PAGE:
But can’t we just manage dying better than we now do? The ideas and initiatives for doing so are many, in addition to those already mentioned. Since most deaths are now the result of chronic disease and multi-organ failure, a better coordination of care is needed: the elimination of fee-for-service medicine, which rewards physicians for their use of medical technologies but not for talking with patients; efforts to help patients die at home rather than in hospitals (and the development of more low-cost technologies to make that possible); and comparative effectiveness research to identify the most efficacious and least costly treatments.

Even so, I believe those efforts will either fail or not make a great difference unless the medical establishment and the American public recognize some hard truths, most of which reflect some deep values of our kind of medicine and culture. The most important is that American medicine since the end of World War II has in effect declared a war on death, an unlimited pursuit of medical progress. To pursue that goal, it has supported medical research—nicely symbolized by the National Institutes of Health with an annual budget of $30 billion—to seek a cure for all of the killer diseases, notably cancer, heart disease, stroke, kidney failure, and diabetes.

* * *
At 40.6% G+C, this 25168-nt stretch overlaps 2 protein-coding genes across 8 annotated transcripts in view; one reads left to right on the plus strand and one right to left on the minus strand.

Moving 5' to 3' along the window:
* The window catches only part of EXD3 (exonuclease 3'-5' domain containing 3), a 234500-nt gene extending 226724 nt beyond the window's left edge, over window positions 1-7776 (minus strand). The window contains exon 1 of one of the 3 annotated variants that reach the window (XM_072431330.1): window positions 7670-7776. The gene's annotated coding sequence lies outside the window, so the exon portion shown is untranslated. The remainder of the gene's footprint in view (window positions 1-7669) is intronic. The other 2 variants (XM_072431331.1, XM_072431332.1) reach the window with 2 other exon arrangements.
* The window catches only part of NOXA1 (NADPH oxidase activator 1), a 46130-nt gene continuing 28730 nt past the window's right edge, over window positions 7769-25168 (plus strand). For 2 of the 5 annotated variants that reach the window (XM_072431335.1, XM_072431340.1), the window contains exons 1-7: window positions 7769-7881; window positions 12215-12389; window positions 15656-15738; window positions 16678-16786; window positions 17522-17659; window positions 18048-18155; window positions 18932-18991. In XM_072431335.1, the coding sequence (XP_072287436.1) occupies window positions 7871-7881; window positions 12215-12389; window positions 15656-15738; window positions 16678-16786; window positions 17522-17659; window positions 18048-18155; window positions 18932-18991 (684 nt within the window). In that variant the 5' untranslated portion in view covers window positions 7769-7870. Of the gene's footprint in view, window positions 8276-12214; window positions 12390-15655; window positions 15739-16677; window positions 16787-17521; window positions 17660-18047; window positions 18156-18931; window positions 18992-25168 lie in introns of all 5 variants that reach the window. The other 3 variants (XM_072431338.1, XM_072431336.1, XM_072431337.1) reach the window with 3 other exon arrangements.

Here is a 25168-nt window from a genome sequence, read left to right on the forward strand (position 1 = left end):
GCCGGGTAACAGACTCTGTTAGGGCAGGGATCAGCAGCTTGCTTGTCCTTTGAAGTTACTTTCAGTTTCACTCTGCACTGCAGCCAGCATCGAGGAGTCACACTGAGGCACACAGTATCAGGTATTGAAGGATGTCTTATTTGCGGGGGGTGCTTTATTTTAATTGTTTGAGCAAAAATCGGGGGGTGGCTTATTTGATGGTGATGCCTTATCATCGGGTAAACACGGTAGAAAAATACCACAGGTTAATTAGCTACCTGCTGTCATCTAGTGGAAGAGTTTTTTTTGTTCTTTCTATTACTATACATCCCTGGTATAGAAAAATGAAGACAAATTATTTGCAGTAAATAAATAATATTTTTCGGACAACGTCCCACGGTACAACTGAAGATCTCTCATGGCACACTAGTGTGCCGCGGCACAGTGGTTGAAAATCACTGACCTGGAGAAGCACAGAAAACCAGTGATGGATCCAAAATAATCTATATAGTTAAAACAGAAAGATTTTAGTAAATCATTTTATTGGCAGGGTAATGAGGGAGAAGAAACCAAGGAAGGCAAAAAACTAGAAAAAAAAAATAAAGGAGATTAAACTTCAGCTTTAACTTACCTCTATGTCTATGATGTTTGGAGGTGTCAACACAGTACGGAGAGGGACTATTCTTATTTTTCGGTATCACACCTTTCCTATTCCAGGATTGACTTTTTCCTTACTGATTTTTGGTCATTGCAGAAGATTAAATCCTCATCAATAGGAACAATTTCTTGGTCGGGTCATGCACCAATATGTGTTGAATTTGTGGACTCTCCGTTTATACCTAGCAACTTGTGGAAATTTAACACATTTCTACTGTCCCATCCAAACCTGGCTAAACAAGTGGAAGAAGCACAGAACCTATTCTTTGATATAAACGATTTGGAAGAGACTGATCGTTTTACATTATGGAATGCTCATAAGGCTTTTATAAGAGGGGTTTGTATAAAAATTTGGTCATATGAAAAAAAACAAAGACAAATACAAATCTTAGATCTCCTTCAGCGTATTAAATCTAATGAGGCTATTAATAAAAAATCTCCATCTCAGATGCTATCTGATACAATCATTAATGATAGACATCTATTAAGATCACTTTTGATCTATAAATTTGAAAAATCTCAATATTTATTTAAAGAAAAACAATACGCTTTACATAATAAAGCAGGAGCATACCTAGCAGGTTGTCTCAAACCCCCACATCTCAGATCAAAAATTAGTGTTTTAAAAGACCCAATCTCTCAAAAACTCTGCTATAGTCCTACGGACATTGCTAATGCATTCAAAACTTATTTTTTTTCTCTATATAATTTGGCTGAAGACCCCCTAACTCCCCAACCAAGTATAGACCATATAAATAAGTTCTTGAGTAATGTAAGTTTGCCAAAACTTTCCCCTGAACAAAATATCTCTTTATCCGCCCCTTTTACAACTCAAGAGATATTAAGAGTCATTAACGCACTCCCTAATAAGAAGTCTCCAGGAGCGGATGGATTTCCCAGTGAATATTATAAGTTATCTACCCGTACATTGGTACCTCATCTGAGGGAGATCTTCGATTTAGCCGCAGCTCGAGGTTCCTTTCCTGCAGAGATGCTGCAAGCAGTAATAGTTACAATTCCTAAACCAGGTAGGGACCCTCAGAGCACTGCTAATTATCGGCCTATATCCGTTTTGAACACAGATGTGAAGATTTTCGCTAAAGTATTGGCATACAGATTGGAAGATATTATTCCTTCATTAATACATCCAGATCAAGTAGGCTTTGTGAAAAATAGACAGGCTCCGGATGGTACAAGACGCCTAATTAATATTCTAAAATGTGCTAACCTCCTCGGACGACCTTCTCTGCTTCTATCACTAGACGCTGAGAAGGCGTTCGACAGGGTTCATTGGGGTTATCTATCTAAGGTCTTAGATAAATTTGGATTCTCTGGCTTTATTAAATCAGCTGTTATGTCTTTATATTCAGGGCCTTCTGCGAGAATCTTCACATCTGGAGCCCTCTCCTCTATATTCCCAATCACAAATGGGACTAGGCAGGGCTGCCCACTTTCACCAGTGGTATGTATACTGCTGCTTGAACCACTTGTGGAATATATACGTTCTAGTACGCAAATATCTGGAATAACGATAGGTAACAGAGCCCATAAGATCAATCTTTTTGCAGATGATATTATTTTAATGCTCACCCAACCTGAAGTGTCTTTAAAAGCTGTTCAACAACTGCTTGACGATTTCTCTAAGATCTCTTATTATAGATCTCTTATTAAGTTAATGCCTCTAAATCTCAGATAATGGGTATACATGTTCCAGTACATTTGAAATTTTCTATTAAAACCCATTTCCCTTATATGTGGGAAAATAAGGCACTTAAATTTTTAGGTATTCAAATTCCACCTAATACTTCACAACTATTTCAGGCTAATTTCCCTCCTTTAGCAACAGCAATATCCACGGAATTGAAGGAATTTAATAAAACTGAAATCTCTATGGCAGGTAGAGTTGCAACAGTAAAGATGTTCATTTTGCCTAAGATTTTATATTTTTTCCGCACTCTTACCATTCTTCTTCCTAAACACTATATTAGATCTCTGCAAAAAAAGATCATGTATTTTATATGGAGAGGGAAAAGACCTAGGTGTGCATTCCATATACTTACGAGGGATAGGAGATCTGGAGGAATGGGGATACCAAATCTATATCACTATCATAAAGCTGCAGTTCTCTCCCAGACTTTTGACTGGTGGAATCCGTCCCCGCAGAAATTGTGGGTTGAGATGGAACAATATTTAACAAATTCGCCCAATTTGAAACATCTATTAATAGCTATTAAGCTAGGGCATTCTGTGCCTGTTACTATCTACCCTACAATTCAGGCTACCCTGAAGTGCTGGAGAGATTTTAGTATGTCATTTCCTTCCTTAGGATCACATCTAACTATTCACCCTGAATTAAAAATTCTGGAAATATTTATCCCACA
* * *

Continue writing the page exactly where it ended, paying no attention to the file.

The public, polls have shown over the years, fully supports that effort. The media have pitched in, reporting and touting the great “promise” and “breakthroughs” of the medical crusade. We now live some eight years longer on average than we did 40 years ago, death rates are declining for many diseases, and new technologies to keep us alive longer continue to flow forth.